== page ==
The Family Court of Australia has launched the final piece of its suite of initiatives introduced to combat family violence.
The Attorney-General Robert McClelland formally introduced the Family Violence Best Practice Principles and commended them to the Family Court judiciary.
“The Australian Government recognises the critical importance of reducing violence directed towards women and children and is pleased to see the ongoing commitment of the Court to tackling this issue. I commend these Best Practice Principles to all members of the Family Court judiciary and am confident they will be of significant assistance to you in your decision making,” the Attorney-General said.
The Best Practice Principles are the last part of the Family Violence Strategy to be implemented and are the result of extensive work by a committee within the Court.
Chief Justice Diana Bryant said that the principles had been developed to provide decision makers with practical guidance when dealing with matters where family violence, or the risk of it, had been alleged.
“Family violence, or the threat of it, has devastating effects not only on the victims of the abuse but also on those who witness it. Sadly, in the Family Court many of those who experience or witness family violence and abuse or fear its presence, are the most vulnerable citizens – children,” she said.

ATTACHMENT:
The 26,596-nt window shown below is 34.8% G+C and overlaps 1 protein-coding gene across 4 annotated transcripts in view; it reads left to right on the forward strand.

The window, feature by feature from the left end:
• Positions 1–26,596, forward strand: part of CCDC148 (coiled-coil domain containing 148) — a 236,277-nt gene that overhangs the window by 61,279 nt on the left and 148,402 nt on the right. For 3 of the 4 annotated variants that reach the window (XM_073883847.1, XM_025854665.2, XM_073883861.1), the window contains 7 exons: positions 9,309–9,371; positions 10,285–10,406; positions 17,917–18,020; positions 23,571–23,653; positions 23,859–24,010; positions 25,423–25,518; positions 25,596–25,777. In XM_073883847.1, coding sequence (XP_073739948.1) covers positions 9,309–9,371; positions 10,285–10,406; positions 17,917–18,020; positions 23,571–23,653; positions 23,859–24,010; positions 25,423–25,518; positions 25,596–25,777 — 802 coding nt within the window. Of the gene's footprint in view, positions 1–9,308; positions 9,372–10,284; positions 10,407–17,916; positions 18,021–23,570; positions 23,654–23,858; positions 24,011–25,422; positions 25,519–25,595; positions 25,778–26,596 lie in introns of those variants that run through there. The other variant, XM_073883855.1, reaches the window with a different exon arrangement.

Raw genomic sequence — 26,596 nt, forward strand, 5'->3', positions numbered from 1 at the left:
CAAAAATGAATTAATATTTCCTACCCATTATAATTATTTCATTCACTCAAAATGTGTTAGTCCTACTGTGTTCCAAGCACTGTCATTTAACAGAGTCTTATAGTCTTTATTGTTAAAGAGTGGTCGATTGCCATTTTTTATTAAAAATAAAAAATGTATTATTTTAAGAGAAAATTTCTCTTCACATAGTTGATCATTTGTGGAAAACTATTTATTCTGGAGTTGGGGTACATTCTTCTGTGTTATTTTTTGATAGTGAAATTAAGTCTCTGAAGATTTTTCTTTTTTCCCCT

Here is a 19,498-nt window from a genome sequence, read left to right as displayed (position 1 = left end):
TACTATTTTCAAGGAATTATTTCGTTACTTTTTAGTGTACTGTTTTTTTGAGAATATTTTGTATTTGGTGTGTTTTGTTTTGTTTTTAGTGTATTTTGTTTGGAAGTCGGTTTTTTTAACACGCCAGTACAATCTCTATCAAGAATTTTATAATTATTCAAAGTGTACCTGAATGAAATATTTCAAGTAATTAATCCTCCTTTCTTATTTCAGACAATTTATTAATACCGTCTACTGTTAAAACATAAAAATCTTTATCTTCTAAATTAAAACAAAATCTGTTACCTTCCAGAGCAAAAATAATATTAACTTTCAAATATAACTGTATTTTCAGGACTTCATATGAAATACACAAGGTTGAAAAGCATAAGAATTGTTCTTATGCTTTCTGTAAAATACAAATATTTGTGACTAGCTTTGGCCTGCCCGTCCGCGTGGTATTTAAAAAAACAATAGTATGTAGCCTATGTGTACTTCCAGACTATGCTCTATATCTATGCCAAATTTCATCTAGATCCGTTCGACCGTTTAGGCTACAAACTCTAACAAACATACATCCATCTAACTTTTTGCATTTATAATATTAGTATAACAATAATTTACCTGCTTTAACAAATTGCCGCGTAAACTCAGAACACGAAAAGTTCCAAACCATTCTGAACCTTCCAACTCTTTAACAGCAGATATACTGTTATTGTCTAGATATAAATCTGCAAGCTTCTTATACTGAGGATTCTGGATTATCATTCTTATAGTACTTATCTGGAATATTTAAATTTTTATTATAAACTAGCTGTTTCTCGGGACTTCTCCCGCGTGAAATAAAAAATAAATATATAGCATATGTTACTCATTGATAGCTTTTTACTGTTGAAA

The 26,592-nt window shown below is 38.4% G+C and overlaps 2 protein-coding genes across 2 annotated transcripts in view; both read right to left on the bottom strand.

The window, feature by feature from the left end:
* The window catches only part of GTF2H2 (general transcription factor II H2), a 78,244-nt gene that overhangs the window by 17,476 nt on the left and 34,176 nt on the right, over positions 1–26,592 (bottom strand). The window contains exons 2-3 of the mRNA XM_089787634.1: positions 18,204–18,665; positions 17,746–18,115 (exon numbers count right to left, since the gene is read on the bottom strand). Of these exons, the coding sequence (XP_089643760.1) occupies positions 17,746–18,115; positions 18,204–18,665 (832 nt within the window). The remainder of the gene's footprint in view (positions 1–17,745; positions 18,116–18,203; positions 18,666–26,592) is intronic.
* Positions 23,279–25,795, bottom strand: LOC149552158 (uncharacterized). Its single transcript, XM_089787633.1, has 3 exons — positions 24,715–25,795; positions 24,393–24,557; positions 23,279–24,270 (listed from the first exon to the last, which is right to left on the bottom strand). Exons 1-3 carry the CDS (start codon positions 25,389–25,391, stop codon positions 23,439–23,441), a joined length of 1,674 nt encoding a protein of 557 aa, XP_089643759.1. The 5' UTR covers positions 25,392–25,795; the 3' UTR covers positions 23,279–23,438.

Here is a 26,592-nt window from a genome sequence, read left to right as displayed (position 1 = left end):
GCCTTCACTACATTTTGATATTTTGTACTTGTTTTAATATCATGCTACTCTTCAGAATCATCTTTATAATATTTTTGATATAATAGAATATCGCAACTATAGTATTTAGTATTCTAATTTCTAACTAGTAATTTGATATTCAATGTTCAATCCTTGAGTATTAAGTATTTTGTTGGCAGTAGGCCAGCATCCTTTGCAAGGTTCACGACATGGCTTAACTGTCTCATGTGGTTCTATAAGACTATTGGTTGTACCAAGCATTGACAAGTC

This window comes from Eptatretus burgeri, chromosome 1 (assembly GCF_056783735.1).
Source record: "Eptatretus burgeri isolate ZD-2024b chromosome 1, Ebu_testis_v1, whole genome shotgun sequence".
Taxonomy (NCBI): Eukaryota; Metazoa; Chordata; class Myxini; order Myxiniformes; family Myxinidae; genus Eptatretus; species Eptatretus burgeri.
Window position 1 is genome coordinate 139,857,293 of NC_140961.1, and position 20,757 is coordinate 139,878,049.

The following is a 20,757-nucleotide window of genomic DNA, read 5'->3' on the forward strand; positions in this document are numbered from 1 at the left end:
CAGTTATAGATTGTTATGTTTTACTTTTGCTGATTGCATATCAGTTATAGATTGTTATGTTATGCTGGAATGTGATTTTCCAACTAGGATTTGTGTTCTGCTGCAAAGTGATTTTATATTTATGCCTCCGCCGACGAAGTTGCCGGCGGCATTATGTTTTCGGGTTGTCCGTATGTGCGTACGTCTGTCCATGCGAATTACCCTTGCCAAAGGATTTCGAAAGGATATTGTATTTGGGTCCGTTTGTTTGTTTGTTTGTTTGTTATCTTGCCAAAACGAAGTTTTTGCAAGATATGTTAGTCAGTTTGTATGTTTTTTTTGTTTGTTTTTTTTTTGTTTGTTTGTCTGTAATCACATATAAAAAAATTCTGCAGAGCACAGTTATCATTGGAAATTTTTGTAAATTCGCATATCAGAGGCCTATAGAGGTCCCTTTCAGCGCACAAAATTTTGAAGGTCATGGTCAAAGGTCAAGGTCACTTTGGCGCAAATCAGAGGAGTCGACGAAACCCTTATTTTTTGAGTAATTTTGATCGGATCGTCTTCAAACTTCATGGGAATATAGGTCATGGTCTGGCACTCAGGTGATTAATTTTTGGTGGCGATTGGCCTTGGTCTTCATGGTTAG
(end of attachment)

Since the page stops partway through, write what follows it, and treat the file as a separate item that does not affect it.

The Best Practice Principles will be relevant to any dispute in which violence is alleged, even when forms usually filed to notify the court of concerns held about violence have been omitted.
While judges will still enjoy complete discretion, they will now also have the benefit of a checklist of matters that they may consider when deciding the next step in a case or making final orders.
“I cannot overstate how seriously Family Court judges take the issue of violence, actual or threatened. The legislation takes a similarly strong line – where there are reasonable grounds to believe that family violence or abuse has occurred or is threatened, compulsory participation in dispute resolution before filing is waived
a parent has engaged in violence, the presumption of equal shared parental responsibility in the Act does not apply,” Justice Bryant said.
For more information visit the Family Court of Australia website www.familycourt.gov.au